Friday, June 15, 2007

Forgotten Costs of Plutonium Pit Production

As Los Alamos National Laboratories prepare a July 2, 2007 commemoration of the production of the first plutonium pit certified for the U.S. nuclear weapons stockpile since the prior plutonium pit facility at Rocky Flats was closed by an FBI raid in 1989, not all plutonium workers have something to celebrate.

Dan Frosch of the New York Times reports that a federal advisory panel has rejected the petition of workers employed at the Rocky Flats Plant since 1966 to be classified as a Special Exposure Cohort under the Energy Employees Occupational Illness Compensation Program Act of 2000. This classification would provide them more rapid access to compensation if they have any of 22 types of cancer related to radioactive and other hazardous materials exposures known to have occurred at the facility. Workers employed at Rocky Flats before 1966 are already part of a Special Exposure Cohort.

Expedited compensation is particularly urgent as one in ten workers so far approved for compensation died before receiving it:

Total number of people who worked at Rocky Flats: 22,000
Rocky Flats health compensation paid to date: $95.7 million to 674 people
Number of workers whose claims were approved but died before receiving payment: 67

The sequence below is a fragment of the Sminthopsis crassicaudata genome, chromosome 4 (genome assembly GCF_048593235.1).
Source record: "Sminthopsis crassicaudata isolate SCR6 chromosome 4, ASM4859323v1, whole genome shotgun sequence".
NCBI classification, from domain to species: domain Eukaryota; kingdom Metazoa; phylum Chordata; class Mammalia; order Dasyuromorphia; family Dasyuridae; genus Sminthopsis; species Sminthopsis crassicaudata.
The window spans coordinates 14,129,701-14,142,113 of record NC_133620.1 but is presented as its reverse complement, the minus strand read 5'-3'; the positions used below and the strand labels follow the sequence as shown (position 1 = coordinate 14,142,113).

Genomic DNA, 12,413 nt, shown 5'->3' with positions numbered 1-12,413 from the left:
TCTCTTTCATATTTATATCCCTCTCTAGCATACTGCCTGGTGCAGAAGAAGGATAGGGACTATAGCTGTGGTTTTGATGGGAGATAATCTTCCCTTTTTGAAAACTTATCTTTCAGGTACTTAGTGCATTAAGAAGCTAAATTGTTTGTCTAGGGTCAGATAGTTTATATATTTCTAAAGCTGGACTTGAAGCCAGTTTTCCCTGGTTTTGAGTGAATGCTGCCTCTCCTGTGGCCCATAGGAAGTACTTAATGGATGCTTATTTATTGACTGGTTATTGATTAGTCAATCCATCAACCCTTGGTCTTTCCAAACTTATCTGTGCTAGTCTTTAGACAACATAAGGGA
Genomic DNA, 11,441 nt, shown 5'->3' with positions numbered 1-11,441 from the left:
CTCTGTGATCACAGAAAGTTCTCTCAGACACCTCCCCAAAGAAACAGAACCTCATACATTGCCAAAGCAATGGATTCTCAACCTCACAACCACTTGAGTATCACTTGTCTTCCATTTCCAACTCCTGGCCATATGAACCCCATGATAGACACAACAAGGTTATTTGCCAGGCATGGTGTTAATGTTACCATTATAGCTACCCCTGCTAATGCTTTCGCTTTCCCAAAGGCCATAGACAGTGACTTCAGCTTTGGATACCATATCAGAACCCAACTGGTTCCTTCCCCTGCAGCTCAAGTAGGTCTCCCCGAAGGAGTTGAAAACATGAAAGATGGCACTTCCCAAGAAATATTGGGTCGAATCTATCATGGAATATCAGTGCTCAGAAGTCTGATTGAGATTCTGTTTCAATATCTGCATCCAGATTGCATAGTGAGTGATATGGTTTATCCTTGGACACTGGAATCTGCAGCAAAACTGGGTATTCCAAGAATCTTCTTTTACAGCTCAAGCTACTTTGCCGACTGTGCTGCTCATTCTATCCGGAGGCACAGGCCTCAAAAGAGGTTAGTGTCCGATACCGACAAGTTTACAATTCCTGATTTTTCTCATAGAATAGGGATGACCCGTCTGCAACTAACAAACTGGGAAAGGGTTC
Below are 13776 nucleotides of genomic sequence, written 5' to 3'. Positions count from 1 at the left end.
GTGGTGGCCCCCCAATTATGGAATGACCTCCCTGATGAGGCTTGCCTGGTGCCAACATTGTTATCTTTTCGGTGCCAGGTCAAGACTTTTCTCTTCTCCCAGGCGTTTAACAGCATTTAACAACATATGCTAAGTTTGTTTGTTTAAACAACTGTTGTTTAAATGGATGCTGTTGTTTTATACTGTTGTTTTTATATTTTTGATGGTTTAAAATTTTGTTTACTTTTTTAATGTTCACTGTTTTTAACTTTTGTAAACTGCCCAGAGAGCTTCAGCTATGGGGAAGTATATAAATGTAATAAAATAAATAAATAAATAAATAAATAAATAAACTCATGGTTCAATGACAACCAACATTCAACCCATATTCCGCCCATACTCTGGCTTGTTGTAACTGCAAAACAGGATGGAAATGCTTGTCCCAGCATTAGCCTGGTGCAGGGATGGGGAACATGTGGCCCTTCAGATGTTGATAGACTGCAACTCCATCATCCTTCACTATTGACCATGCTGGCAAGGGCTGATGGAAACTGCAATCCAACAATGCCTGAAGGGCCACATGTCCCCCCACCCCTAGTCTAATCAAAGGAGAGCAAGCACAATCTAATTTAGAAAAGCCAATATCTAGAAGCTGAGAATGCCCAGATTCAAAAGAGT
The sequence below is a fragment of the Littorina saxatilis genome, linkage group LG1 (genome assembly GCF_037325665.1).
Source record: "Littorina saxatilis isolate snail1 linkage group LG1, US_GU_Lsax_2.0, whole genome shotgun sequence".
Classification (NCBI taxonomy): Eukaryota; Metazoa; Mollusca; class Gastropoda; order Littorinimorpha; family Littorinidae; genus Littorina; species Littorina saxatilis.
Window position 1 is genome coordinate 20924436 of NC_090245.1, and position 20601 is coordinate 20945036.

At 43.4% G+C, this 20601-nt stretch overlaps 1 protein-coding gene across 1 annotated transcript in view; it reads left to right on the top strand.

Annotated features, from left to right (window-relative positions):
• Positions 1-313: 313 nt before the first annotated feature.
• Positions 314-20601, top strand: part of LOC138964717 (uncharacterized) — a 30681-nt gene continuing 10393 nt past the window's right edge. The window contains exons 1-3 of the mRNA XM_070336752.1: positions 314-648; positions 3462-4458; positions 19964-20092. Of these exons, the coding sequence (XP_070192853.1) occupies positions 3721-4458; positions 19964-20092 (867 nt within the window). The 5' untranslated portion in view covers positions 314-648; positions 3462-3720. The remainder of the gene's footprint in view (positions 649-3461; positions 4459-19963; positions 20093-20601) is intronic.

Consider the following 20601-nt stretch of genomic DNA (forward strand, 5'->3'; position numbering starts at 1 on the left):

Number of claims still pending: 1,258

Given that the Department of Energy has been able to certify the nuclear stockpile to be safe and reliable without a new plutonium pit since Rocky Flats closed, and that producing plutonium pits is inherently dangerous, and independent scientific analysis has shown they last a very long time, and we are supposed to be dismantling nuclear weapons anyway, why are we in such a hurry to produce new plutonium pits?


  1. Hi, Doug,

    These people never learn. Or, more accurately, they HAVE learned, all too well, that creating a global scare of nuclear proportions will make them incredibly wealthy; that's ultimately what this is about. Find out who makes the money off the uranium, the bomb parts, the "recycling" process, etc., and we'll find out why there's an effort to restart the arms race.

    Security is not a real concern of those who espouse nuclear arsenals, any more than saving lives was a concern of the people who made "Scopas suits" in James Morrow's "This is the Way the World Ends."

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  3. Thanks, Jay, for your thoughtful comment and great suggestion!

    I look forward to learning more about who is making money on reprocessing.